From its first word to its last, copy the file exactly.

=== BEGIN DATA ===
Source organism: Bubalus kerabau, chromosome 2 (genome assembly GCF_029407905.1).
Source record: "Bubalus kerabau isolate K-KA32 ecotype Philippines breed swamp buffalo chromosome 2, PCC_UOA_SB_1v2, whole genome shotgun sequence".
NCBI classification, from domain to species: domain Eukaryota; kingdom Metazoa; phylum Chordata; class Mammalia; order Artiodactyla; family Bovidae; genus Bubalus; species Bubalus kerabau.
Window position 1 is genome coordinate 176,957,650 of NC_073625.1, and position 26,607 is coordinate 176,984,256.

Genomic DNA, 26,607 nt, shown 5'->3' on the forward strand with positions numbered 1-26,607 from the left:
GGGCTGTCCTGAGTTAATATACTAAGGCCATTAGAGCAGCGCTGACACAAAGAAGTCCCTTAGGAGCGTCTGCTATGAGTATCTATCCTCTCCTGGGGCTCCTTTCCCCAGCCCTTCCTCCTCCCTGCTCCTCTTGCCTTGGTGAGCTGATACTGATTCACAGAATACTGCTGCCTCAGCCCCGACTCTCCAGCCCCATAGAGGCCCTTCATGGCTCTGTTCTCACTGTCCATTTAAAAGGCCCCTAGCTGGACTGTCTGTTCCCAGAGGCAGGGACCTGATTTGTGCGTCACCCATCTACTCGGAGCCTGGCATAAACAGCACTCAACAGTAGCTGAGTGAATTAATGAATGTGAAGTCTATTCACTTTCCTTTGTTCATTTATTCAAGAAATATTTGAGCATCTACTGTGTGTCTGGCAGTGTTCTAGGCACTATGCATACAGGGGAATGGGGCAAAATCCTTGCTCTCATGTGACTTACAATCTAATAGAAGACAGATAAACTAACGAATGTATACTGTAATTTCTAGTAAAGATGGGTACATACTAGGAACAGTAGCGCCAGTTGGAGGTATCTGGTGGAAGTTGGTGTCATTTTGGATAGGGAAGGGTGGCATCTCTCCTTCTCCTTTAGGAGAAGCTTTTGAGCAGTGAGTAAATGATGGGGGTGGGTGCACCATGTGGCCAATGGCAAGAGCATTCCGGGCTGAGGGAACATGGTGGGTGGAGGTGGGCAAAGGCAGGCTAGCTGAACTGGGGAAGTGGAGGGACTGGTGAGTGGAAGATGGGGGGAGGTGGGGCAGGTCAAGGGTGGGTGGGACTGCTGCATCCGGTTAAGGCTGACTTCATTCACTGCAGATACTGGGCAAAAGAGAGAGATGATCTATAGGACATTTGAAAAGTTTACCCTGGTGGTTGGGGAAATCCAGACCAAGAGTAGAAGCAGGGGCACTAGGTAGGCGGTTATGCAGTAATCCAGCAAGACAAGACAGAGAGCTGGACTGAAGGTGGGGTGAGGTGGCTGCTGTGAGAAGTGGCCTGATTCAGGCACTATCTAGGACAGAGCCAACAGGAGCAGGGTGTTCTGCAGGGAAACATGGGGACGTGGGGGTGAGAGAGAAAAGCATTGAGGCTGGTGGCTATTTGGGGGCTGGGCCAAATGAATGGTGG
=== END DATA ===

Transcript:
Source organism: Bubalus kerabau, chromosome 2 (genome assembly GCF_029407905.1).
Source record: "Bubalus kerabau isolate K-KA32 ecotype Philippines breed swamp buffalo chromosome 2, PCC_UOA_SB_1v2, whole genome shotgun sequence".
NCBI classification, from domain to species: domain Eukaryota; kingdom Metazoa; phylum Chordata; class Mammalia; order Artiodactyla; family Bovidae; genus Bubalus; species Bubalus kerabau.
Window position 1 is genome coordinate 176,957,650 of NC_073625.1, and position 26,607 is coordinate 176,984,256.

Genomic DNA, 26,607 nt, shown 5'->3' on the forward strand with positions numbered 1-26,607 from the left:
GGGCTGTCCTGAGTTAATATACTAAGGCCATTAGAGCAGCGCTGACACAAAGAAGTCCCTTAGGAGCGTCTGCTATGAGTATCTATCCTCTCCTGGGGCTCCTTTCCCCAGCCCTTCCTCCTCCCTGCTCCTCTTGCCTTGGTGAGCTGATACTGATTCACAGAATACTGCTGCCTCAGCCCCGACTCTCCAGCCCCATAGAGGCCCTTCATGGCTCTGTTCTCACTGTCCATTTAAAAGGCCCCTAGCTGGACTGTCTGTTCCCAGAGGCAGGGACCTGATTTGTGCGTCACCCATCTACTCGGAGCCTGGCATAAACAGCACTCAACAGTAGCTGAGTGAATTAATGAATGTGAAGTCTATTCACTTTCCTTTGTTCATTTATTCAAGAAATATTTGAGCATCTACTGTGTGTCTGGCAGTGTTCTAGGCACTATGCATACAGGGGAATGGGGCAAAATCCTTGCTCTCATGTGACTTACAATCTAATAGAAGACAGATAAACTAACGAATGTATACTGTAATTTCTAGTAAAGATGGGTACATACTAGGAACAGTAGCGCCAGTTGGAGGTATCTGGTGGAAGTTGGTGTCATTTTGGATAGGGAAGGGTGGCATCTCTCCTTCTCCTTTAGGAGAAGCTTTTGAGCAGTGAGTAAATGATGGGGGTGGGTGCACCATGTGGCCAATGGCAAGAGCATTCCGGGCTGAGGGAACATGGTGGGTGGAGGTGGGCAAAGGCAGGCTAGCTGAACTGGGGAAGTGGAGGGACTGGTGAGTGGAAGATGGGGGGAGGTGGGGCAGGTCAAGGGTGGGTGGGACTGCTGCATCCGGTTAAGGCTGACTTCATTCACTGCAGATACTGGGCAAAAGAGAGAGATGATCTATAGGACATTTGAAAAGTTTACCCTGGTGGTTGGGGAAATCCAGACCAAGAGTAGAAGCAGGGGCACTAGGTAGGCGGTTATGCAGTAATCCAGCAAGACAAGACAGAGAGCTGGACTGAAGGTGGGGTGAGGTGGCTGCTGTGAGAAGTGGCCTGATTCAGGCACTATCTAGGACAGAGCCAACAGGAGCAGGGTGTTCTGCAGGGAAACATGGGGACGTGGGGGTGAGAGAGAAAAGCATTGAGGCTGGTGGCTATTTGGGGGCTGGGCCAAATGAATGGTGG